The main and seemingly the only serious limitation in the selection of cladding stone is the incompatibility of silicate rocks (quartzite and sandstone) with carbonate rocks (marble, limestone, shell rock, dolomite, travertine).
Silicic acid in silicates reacts with calcium carbonate (the base of calcareous rocks) in their immediate vicinity, and both stones decay at an accelerated rate. Other rocks can “touch” each other without too much damage. But be aware that the stones must be stacked with a gap, as they tend to increase or decrease in volume as the temperature changes, and these values are individual for each type of rock. The width of the gaps depends on the size of the boards, the density of the stone and is calculated in each case separately. If the walls are cladded with, for example, not one but two rocks, the gaps should be calculated for the one with the higher expansion coefficient.
When using the adhesive method, it is advisable to use special mastics. They will ensure elasticity of the joint, neutralising the effects of temperature differences, and protect the stone from condensation arising from the circulation of water vapour from the interior through the wall to the outside. However, to ensure total protection against water vapour formation the mastic alone will not suffice – the walls of the building must have an internal vapour barrier. The same applies to the mixed fixing method.
With the wet fixing method, you have to plan your outdoor finishing works from May to October. At other times low temperatures prevail in almost all parts of Russia which means that the water in the mortars and mixes can freeze and thus reduce the properties of the adhesive.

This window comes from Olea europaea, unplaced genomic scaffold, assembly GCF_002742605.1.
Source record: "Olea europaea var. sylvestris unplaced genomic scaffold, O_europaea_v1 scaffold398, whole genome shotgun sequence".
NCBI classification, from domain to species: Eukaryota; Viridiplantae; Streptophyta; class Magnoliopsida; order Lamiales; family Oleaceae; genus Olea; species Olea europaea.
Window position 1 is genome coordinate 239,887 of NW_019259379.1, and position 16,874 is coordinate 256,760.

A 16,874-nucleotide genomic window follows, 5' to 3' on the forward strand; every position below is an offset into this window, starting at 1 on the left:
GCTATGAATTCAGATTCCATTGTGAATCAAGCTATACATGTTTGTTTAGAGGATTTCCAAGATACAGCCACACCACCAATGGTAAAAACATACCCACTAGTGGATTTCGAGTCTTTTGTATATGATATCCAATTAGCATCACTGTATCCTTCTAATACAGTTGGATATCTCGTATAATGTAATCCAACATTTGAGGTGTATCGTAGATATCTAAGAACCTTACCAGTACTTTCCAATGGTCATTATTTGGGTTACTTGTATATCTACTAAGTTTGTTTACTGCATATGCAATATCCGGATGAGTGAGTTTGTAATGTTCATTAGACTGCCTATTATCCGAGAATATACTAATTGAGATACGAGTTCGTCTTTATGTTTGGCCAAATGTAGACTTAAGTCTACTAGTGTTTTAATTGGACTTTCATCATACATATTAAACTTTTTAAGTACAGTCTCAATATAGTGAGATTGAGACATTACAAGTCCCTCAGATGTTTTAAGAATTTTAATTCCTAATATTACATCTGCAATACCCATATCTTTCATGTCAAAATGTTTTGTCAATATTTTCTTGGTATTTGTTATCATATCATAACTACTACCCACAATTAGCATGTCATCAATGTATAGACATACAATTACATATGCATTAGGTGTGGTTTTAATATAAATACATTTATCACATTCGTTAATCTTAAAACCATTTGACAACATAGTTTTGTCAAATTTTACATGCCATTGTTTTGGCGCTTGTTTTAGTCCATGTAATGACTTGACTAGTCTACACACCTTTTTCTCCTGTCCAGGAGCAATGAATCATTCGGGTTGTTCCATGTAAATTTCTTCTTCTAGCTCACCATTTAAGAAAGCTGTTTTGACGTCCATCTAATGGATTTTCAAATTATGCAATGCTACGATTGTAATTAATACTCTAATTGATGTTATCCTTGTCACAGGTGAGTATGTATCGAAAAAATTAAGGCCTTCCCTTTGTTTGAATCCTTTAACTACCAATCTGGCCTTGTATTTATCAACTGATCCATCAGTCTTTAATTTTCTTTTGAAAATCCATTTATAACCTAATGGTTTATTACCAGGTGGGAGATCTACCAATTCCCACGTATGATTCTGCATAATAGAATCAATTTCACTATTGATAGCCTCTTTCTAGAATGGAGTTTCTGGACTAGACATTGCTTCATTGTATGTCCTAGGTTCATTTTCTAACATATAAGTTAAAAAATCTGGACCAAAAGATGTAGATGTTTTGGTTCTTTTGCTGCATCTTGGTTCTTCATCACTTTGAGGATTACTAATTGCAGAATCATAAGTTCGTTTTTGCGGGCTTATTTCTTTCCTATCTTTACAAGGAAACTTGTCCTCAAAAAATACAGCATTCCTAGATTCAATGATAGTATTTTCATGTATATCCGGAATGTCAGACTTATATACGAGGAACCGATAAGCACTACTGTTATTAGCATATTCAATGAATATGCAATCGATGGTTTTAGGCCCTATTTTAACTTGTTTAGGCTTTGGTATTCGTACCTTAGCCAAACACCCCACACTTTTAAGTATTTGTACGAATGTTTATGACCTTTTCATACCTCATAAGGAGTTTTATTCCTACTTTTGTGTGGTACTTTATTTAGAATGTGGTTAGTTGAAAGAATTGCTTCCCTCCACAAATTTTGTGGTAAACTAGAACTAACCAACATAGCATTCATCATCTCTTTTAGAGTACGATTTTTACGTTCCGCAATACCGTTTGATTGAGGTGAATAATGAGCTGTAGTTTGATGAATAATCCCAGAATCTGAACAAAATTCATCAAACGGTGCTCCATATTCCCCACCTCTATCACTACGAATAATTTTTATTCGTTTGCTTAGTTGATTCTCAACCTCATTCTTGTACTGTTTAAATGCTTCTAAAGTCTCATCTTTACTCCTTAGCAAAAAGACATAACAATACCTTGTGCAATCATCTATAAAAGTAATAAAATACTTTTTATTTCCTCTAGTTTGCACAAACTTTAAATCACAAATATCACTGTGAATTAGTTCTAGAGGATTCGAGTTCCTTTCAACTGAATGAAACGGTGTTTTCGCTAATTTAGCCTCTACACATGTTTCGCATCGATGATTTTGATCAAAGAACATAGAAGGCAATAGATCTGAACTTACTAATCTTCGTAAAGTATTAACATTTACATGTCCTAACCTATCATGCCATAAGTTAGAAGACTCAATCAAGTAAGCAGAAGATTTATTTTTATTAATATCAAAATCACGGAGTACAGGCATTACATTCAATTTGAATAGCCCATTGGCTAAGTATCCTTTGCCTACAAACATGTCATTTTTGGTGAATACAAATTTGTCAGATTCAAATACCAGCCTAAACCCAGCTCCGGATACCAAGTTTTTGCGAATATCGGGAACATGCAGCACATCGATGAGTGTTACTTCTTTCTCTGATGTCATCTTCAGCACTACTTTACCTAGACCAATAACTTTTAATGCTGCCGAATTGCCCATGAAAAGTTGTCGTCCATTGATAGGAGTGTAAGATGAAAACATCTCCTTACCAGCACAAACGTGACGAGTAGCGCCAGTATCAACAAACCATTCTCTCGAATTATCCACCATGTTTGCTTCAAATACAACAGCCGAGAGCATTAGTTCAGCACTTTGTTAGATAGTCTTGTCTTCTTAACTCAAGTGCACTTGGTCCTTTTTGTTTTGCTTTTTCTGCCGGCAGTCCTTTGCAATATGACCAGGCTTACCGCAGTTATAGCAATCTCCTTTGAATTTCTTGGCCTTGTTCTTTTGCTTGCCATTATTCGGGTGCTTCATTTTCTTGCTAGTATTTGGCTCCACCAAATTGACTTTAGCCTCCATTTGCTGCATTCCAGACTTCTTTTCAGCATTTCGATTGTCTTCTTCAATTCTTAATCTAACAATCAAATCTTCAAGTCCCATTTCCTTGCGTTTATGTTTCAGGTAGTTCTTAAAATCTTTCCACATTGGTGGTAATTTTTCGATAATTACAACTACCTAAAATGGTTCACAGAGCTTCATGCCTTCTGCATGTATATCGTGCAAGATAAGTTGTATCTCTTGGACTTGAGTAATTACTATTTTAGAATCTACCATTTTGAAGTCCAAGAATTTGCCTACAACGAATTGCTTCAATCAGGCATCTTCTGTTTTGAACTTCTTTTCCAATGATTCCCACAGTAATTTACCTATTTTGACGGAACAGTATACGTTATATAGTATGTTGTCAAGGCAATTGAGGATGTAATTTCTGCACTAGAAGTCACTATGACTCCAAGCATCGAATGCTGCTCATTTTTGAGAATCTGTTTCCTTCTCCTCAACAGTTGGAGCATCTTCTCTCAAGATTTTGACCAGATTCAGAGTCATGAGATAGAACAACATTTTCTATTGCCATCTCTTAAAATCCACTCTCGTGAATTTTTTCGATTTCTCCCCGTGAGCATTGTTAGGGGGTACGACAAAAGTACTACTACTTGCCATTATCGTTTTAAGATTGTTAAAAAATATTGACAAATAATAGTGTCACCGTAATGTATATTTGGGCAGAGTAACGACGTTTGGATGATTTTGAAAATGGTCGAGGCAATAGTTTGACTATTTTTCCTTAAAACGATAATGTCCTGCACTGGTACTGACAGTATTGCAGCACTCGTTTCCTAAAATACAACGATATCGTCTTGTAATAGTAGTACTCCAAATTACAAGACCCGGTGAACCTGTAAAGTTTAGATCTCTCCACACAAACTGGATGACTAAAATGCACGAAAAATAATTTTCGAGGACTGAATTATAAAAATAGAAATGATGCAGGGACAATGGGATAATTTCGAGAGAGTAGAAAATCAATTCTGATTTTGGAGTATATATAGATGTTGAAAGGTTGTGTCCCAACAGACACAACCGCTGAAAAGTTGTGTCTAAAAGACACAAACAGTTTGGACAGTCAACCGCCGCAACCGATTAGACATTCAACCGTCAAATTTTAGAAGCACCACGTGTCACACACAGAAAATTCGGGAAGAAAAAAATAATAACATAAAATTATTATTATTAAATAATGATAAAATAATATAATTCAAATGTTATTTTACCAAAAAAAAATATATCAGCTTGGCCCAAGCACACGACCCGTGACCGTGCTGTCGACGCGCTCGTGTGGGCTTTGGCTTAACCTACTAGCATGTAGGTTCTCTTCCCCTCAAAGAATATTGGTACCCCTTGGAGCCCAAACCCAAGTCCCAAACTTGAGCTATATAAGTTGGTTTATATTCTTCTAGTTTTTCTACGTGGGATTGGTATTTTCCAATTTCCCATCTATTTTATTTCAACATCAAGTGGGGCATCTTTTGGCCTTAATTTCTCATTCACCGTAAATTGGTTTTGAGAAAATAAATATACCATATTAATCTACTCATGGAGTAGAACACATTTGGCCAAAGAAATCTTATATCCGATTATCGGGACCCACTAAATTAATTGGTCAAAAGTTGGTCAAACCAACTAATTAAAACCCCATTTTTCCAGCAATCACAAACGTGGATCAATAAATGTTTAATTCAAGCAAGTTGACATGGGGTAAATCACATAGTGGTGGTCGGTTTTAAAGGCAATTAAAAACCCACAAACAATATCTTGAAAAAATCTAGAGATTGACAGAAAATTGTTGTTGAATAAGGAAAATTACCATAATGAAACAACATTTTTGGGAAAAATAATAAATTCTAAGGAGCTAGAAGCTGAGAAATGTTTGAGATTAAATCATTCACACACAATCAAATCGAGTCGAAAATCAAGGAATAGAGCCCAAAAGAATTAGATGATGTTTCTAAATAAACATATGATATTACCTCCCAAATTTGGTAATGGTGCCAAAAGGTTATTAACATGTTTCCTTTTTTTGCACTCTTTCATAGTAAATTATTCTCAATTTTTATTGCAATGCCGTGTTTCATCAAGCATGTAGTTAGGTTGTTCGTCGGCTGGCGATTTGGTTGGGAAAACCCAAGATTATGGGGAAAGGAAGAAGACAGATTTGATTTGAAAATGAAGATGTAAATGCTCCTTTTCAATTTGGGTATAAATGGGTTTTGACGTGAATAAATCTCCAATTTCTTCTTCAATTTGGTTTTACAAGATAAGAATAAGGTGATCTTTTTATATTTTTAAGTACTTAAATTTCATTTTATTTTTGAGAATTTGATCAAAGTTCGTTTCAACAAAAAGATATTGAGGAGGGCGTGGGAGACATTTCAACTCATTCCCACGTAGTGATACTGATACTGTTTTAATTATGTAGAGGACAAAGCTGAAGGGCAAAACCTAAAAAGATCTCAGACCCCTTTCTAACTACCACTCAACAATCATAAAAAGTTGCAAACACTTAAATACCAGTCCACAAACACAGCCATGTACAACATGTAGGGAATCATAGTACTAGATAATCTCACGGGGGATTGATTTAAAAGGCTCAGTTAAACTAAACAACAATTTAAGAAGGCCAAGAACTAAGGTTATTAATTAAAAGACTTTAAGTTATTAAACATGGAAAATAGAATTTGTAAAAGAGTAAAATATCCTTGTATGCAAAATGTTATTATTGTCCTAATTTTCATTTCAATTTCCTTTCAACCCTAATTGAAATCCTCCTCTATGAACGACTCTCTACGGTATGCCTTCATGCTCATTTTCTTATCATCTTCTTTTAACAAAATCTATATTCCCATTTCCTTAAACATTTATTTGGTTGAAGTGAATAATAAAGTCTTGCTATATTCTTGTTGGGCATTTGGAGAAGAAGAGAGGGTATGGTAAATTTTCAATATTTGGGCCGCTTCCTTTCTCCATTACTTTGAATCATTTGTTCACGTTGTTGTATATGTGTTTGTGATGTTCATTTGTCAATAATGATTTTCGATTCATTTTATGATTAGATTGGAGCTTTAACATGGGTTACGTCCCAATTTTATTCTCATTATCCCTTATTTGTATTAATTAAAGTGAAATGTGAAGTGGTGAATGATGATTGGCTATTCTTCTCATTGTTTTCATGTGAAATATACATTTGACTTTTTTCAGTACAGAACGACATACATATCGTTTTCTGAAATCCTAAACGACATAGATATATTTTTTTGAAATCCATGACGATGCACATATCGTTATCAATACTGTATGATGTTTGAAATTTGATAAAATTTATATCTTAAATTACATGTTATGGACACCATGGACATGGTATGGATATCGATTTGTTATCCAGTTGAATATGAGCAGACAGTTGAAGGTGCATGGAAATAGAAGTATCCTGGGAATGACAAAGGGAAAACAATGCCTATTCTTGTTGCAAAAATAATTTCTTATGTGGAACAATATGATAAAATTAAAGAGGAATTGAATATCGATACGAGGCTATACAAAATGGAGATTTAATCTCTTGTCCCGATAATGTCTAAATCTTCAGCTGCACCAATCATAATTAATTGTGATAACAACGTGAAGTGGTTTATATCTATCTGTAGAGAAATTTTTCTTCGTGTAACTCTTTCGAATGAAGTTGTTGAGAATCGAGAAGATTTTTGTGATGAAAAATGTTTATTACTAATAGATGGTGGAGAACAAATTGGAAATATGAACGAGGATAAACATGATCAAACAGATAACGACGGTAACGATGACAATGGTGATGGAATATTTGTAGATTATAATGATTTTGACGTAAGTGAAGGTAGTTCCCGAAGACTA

A universal solution
Practice shows that there is no universal solution to all problems. However, facade cladding is a happy exception to the rule. There is a method that can neutralise or minimise all harmful effects on the cladding and ensure that the cladding elements last as long as possible. It is adhesive-free fixing, which is used in the construction of ventilated (curtaintype) facades. The general principles of curtain wall facades are simple: the cladding elements are fixed into the walls of the building with anchors, leaving about 30 mm to 250 mm space between the panel and the wall (depending on the size of the panels, the use of thermal insulation etc). Gaps are left between the boards themselves to compensate for thermal expansion. The joints can optionally be filled with elastic gaskets or sealed with sealants. In addition to anchoring, fixing to section grids, suspension rails and other similar systems have increasingly been used in recent years.